It had taken  ISIS four days to seize Mosul, and taken Iraq and its backers three years, including nine months of intense fighting to regain its skeletal remains. Yet  the death of MOSUL is not the end of the war; there are still cities and towns like Tal Afar, Western Anba and Hawija or whatever is left of them, to be retaken. Across the border in Syria, Raqqa, which ISIS proclaimed its capital is also yet to be retaken. Even if all the territories occupied by ISIS are retaken, that will not mean the end of the conflicts as the terrorists, just by shaving their beards and wearing less conspicuous clothes, can melt into the civil populace and wreak havoc especially as suicide bombers.

These senseless wars and many going on around the world should teach humanity some basic lessons. Those, especially youths in various parts of the world running after demagogues, listening to demented preachers, voicing support for foreign invaders, being slaves to profiteers and political buccaneers and threatening their fellow citizens, should watch the clips of Mosul. Rather than use their internet access to send hate speeches and threats, they should watch videos of

Rather than use their internet access to send hate speeches and threats, they should watch videos of the ongoing devastation of Yemen, of ancient Syria laid waste,  of prosperous Libya turned into a basket case. They should watch the devastation of the First and Second World Wars where Europeans turned their internal disagreements and thirst for colonies into

They should watch the devastation of the First and Second World Wars where Europeans turned their internal disagreements and thirst for colonies into universal tragedies They should watch videos of the Nigerian Civil War in which mothers buried their infants or willingly gave their children to international agencies, never to see them again. A tragedy in which over a million youths went out and never returned to their homestead.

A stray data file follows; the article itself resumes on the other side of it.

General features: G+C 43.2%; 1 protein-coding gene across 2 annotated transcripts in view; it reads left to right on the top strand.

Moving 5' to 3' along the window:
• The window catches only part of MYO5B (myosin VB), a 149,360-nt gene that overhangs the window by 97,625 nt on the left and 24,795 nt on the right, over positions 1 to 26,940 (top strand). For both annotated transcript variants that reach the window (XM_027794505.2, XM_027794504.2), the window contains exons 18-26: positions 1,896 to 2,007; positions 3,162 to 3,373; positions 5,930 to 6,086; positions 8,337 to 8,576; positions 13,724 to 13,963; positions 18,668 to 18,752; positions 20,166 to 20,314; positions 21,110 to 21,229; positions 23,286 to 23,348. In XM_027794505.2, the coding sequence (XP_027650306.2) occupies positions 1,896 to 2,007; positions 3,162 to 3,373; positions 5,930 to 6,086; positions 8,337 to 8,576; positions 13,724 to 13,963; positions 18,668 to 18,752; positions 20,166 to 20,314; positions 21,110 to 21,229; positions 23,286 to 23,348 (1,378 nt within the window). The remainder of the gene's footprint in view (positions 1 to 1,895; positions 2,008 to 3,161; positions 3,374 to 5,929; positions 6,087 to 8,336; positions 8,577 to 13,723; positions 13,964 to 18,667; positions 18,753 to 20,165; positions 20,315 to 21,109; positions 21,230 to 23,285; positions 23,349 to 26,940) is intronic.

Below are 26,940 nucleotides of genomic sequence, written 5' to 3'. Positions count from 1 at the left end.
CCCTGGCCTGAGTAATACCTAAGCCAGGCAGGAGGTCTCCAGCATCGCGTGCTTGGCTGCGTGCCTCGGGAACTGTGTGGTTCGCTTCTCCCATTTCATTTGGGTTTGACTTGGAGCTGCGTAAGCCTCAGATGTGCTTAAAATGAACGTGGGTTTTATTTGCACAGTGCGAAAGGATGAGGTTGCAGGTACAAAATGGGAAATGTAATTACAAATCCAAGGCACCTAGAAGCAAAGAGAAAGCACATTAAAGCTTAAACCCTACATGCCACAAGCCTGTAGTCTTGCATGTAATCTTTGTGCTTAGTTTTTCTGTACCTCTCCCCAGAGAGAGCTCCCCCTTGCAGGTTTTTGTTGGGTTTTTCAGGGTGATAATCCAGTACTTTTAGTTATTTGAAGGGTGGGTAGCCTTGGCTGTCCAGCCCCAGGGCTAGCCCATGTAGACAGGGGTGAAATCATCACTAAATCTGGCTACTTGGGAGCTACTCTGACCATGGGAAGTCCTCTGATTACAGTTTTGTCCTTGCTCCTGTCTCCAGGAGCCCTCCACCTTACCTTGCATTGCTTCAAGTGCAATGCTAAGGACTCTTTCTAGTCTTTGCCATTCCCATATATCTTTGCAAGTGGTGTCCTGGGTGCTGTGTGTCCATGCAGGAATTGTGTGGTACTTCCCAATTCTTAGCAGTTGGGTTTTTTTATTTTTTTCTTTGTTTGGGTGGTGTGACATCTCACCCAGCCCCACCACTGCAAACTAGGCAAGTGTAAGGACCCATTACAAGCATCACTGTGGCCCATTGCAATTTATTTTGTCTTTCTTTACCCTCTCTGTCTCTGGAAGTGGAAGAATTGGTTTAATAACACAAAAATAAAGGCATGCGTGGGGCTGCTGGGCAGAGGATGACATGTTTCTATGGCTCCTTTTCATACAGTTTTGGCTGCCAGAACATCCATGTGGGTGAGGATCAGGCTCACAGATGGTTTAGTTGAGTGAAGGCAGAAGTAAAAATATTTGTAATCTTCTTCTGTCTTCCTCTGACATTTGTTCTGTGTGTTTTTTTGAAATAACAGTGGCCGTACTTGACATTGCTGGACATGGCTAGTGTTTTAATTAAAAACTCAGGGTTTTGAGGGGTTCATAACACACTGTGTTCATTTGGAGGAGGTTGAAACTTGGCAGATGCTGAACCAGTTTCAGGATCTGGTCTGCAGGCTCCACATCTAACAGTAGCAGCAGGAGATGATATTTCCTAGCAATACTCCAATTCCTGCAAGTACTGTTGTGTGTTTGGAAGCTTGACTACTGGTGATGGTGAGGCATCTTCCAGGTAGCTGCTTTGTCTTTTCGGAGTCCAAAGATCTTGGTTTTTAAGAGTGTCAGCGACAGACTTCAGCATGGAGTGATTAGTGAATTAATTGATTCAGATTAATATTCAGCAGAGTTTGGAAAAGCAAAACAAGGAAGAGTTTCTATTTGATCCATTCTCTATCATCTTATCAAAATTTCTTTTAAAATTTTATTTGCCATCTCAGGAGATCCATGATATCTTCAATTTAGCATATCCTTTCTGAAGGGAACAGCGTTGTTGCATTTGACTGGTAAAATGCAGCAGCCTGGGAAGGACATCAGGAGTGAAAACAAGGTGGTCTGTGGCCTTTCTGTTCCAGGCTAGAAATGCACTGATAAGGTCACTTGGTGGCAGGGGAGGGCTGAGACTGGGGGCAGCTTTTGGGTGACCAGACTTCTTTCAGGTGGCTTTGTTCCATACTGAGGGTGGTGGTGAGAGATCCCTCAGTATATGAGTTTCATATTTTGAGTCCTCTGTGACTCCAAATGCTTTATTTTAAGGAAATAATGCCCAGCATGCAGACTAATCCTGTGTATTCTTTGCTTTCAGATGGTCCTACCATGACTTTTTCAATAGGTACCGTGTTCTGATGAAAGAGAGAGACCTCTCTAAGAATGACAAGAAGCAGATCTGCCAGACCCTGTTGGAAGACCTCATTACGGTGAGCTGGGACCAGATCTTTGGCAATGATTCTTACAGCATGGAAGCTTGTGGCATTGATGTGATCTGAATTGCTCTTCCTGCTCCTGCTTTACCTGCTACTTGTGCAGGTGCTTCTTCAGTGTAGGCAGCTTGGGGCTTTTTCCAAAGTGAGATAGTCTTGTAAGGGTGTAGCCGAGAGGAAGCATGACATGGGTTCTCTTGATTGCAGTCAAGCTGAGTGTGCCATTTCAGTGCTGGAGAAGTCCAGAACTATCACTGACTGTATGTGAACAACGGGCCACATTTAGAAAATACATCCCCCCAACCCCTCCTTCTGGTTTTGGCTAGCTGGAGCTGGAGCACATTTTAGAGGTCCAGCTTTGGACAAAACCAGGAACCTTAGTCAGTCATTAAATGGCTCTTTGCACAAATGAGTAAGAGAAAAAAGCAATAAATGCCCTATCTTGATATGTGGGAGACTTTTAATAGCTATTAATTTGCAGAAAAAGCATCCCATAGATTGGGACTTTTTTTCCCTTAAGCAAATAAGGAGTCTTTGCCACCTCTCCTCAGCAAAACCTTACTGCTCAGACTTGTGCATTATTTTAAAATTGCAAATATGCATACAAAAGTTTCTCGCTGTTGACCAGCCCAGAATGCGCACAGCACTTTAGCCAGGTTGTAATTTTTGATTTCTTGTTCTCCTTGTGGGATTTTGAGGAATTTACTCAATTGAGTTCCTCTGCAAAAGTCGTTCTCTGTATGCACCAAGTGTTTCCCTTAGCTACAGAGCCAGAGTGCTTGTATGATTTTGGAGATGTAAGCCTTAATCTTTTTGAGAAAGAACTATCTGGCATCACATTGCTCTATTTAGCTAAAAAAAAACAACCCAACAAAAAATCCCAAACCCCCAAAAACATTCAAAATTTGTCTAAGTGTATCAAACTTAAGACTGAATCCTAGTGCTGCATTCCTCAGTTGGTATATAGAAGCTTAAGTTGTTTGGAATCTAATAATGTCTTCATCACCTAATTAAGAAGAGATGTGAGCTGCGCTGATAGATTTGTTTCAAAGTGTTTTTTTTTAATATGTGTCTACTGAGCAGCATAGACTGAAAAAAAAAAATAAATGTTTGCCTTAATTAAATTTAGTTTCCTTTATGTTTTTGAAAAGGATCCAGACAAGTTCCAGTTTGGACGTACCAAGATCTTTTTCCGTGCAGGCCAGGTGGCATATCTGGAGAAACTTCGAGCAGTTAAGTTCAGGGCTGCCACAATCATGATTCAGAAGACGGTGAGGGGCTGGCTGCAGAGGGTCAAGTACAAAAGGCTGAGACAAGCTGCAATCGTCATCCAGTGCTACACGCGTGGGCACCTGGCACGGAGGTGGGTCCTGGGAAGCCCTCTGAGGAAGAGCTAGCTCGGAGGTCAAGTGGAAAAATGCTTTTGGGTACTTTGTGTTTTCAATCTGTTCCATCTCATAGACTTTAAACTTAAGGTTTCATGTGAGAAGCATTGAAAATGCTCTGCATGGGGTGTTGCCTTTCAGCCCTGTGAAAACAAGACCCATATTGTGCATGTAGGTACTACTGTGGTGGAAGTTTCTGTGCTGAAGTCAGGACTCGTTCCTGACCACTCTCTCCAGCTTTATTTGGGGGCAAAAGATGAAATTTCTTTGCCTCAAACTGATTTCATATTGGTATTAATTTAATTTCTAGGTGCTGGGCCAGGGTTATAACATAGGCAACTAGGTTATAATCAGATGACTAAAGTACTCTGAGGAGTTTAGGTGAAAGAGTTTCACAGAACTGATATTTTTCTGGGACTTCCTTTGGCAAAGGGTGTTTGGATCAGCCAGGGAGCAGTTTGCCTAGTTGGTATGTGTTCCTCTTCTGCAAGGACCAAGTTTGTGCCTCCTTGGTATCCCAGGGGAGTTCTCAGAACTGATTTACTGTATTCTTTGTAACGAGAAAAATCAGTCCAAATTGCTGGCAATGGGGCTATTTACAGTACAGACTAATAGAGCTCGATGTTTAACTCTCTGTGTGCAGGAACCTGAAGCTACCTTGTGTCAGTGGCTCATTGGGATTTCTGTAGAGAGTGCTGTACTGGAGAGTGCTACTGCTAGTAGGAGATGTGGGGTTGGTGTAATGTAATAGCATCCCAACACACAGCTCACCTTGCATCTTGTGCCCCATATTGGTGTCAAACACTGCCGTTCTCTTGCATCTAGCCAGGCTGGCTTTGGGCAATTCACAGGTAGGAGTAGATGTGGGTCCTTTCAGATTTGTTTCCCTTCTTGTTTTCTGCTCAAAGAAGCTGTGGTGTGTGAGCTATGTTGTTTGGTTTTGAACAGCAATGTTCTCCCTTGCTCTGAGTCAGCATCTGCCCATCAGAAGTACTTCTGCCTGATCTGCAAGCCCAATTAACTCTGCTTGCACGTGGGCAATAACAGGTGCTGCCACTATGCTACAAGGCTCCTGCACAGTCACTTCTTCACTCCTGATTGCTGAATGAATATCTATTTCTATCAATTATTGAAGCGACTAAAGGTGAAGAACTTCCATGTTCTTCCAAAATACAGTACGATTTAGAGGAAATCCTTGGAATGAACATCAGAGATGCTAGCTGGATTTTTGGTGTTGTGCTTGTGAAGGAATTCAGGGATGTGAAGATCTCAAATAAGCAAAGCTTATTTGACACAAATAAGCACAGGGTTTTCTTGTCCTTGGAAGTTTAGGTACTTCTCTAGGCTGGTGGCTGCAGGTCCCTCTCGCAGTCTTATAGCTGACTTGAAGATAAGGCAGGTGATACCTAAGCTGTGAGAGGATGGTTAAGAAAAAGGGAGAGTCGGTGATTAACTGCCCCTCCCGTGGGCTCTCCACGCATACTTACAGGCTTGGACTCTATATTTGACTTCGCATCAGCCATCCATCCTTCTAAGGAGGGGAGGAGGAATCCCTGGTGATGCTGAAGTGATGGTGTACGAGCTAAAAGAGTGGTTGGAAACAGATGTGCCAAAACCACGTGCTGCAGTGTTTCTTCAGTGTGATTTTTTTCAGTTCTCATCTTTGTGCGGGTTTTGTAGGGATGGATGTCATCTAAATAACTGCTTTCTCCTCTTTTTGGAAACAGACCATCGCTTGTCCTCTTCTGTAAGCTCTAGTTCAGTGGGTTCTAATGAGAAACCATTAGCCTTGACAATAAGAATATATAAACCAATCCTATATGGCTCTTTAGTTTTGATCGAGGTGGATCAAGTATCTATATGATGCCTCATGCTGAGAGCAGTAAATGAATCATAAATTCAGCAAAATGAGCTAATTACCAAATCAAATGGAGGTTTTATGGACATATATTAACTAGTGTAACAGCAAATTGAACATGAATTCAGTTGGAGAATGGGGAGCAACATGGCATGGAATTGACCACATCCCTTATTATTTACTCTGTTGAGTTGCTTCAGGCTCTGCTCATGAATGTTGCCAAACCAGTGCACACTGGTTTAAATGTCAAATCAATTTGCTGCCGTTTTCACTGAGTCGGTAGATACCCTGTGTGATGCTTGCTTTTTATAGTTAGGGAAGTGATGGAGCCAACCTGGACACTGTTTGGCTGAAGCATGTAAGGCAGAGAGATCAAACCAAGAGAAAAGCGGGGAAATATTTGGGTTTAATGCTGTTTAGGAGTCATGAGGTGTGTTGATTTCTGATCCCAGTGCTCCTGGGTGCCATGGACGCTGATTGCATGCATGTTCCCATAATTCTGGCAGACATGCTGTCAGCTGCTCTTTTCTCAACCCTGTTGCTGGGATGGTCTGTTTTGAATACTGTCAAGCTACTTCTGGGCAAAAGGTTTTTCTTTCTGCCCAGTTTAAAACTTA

The way some talk glibly about war reminds me of the child who boasted that he is not afraid of war, because if it  breaks out, he would run and  hide under his grandmother’s bed, as if her  house is immune from war.  When young American President John  Fitzgerald  Kennedy talked about going to war with the defunct Soviet Union over the Missile crisis in Cuba, then Soviet President, Nikita  Khrushchev  wrote him on October 26, 1962 saying “ We (Soviet Union) have always regarded war as a calamity, and not as a game nor as a means for the attainment of definite goals, nor, all the more, as a goal in itself…  if indeed war should break out, then it would not be in our power to stop it, for such is the logic of war. I have participated in two wars and know that war never ends unless it has rolled through cities and villages, everywhere sowing death and destruction.”

I am not a pacifist, but war cannot be the first option; it must be the very last; it must be inevitable  and it should be just. We must campaign for peace over violence and  speak the language of development rather than  be repeater stations for the rhetoric of threats and violence. We should prefer to build monuments to  development and human victories rather than to war, or liter   the landscape with war museums.